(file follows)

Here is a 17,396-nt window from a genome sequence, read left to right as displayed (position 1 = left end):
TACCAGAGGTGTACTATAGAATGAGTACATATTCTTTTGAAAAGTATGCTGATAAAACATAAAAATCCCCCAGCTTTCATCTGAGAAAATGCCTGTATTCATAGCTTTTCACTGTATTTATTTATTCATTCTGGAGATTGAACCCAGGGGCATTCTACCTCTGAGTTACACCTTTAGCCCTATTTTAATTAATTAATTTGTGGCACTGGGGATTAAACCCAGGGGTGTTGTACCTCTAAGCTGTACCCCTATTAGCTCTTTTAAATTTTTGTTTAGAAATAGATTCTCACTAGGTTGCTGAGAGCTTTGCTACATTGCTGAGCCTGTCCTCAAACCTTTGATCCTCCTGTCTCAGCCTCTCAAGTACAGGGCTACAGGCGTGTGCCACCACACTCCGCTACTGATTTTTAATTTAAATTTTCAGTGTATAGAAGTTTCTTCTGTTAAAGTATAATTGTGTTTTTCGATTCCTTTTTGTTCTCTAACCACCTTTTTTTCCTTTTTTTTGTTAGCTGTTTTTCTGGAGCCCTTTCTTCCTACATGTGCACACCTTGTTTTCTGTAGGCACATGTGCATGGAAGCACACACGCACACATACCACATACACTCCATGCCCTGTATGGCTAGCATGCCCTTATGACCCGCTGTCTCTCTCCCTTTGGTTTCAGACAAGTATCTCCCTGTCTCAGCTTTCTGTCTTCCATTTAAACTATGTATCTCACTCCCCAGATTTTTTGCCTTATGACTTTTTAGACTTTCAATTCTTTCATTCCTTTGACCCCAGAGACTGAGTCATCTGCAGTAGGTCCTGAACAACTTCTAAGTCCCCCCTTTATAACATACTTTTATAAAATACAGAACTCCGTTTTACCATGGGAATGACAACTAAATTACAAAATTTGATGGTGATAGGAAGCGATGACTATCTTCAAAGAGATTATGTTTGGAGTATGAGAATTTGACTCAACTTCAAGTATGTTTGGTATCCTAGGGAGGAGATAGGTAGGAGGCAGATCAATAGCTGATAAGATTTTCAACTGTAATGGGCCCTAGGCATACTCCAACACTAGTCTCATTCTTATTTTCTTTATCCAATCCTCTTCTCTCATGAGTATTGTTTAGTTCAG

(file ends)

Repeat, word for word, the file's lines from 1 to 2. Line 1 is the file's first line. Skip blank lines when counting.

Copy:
Here is a 17,396-nt window from a genome sequence, read left to right as displayed (position 1 = left end):
TACCAGAGGTGTACTATAGAATGAGTACATATTCTTTTGAAAAGTATGCTGATAAAACATAAAAATCCCCCAGCTTTCATCTGAGAAAATGCCTGTATTCATAGCTTTTCACTGTATTTATTTATTCATTCTGGAGATTGAACCCAGGGGCATTCTACCTCTGAGTTACACCTTTAGCCCTATTTTAATTAATTAATTTGTGGCACTGGGGATTAAACCCAGGGGTGTTGTACCTCTAAGCTGTACCCCTATTAGCTCTTTTAAATTTTTGTTTAGAAATAGATTCTCACTAGGTTGCTGAGAGCTTTGCTACATTGCTGAGCCTGTCCTCAAACCTTTGATCCTCCTGTCTCAGCCTCTCAAGTACAGGGCTACAGGCGTGTGCCACCACACTCCGCTACTGATTTTTAATTTAAATTTTCAGTGTATAGAAGTTTCTTCTGTTAAAGTATAATTGTGTTTTTCGATTCCTTTTTGTTCTCTAACCACCTTTTTTTCCTTTTTTTTGTTAGCTGTTTTTCTGGAGCCCTTTCTTCCTACATGTGCACACCTTGTTTTCTGTAGGCACATGTGCATGGAAGCACACACGCACACATACCACATACACTCCATGCCCTGTATGGCTAGCATGCCCTTATGACCCGCTGTCTCTCTCCCTTTGGTTTCAGACAAGTATCTCCCTGTCTCAGCTTTCTGTCTTCCATTTAAACTATGTATCTCACTCCCCAGATTTTTTGCCTTATGACTTTTTAGACTTTCAATTCTTTCATTCCTTTGACCCCAGAGACTGAGTCATCTGCAGTAGGTCCTGAACAACTTCTAAGTCCCCCCTTTATAACATACTTTTATAAAATACAGAACTCCGTTTTACCATGGGAATGACAACTAAATTACAAAATTTGATGGTGATAGGAAGCGATGACTATCTTCAAAGAGATTATGTTTGGAGTATGAGAATTTGACTCAACTTCAAGTATGTTTGGTATCCTAGGGAGGAGATAGGTAGGAGGCAGATCAATAGCTGATAAGATTTTCAACTGTAATGGGCCCTAGGCATACTCCAACACTAGTCTCATTCTTATTTTCTTTATCCAATCCTCTTCTCTCATGAGTATTGTTTAGTTCAG